In theory, using a VoIP implementation to bolster a disaster recovery plan for your business sounds nice. But will it work in practice? Buffalo Communications, a Boulder and Denver area technology reseller, found that a disaster recovery plan was just what they needed this past winter, as Colorado was walloped by successive blizzards that brought most of the state to a standstill.
Dave Michels, company president, notes, "This is Colorado. We always have two or three snow days a year, but this storm closed down everything. The storms closed the airport, grocery stores, everything. I've never experienced anything like this. This was a pretty major event."
For Michels and the rest of the Buffalo team, however, it was business as usual.
Michels said the company runs on the Mitel 3300 IP PBX as its IP communications platform. In the past, Buffalo had rolled out Mitel's Teleworker Gateway for demonstration and sales purposes. But the rash of storms forced Buffalo to truly roll it out, deploying the Teleworker Gateway, which brings the corporate network to pretty much any location, to more and more end users.
Using the gateway and VoIP phones, Buffalo staff were able to work from home and stick it out through the storms -- keeping the business running without customers' noticing anything was amiss.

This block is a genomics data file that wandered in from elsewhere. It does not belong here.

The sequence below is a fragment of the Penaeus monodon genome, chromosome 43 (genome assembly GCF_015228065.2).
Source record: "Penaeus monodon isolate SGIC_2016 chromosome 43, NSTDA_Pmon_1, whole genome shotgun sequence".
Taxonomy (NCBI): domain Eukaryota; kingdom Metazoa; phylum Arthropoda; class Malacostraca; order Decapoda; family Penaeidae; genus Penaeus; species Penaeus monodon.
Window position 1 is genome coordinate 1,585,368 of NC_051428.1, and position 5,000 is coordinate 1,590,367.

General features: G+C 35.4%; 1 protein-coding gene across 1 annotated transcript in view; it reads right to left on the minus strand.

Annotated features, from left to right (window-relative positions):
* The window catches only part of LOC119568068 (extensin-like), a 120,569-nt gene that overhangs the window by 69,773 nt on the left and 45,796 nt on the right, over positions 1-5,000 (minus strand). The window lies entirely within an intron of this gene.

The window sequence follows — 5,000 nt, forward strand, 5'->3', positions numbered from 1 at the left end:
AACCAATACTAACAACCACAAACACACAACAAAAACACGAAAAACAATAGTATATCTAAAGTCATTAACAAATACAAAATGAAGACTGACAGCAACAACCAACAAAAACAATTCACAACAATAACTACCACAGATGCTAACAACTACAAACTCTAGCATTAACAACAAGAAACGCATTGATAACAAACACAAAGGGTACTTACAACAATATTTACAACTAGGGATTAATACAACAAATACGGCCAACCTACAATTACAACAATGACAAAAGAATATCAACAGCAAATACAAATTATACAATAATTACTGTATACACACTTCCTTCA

"We changed the way we handle incoming calls," he said, noting that Buffalo switched to Mitel ACD (Automatic Call Distribution) to handle and distribute incoming calls. End users would log in to all calls from home as they would in the office.
"We actually had a big spike in calls because people were closing their offices," he said. "We didn't miss a beat. Techs were dispatched, trucks rolled and tickets were taken care of. Everybody was working like clockwork and no one was in the office."
The entire experience was an eye-opener, Michels said. Despite not setting out to tackle disaster recovery, that's just what Buffalo Communications ended up doing.
"We didn't go into this as a disaster recovery plan," he said. "A lot of what VoIP has done is really enabled us to grow our communications ability. We didn't miss a beat, and it was never really planned out as disaster recovery."
Michels said that the storms and Buffalo's ability to recover from them illustrate that companies need to be accessible and keep running despite Mother Nature or other forces.
Outsourced VoIP came in clutch for Cool Systems Inc. after their Berkeley, Calif., offices were ravaged by fire and left in a smoldering pile of rubble.
On the evening of July 1, 2005 -- the start of Independence Day weekend -- flames tore through Cool Systems Inc., which operates as Game Ready, a company that makes medical devices to accelerate recovery from sports-related injuries.
"We couldn't salvage anything," said Cool Systems vice president Marty Reed.
The fire not only destroyed the physical building, but corporate phones were destroyed, melted beyond saving. For Cool Systems, answering calls is central to business. Sales calls, customer questions and other phone-related business are important components.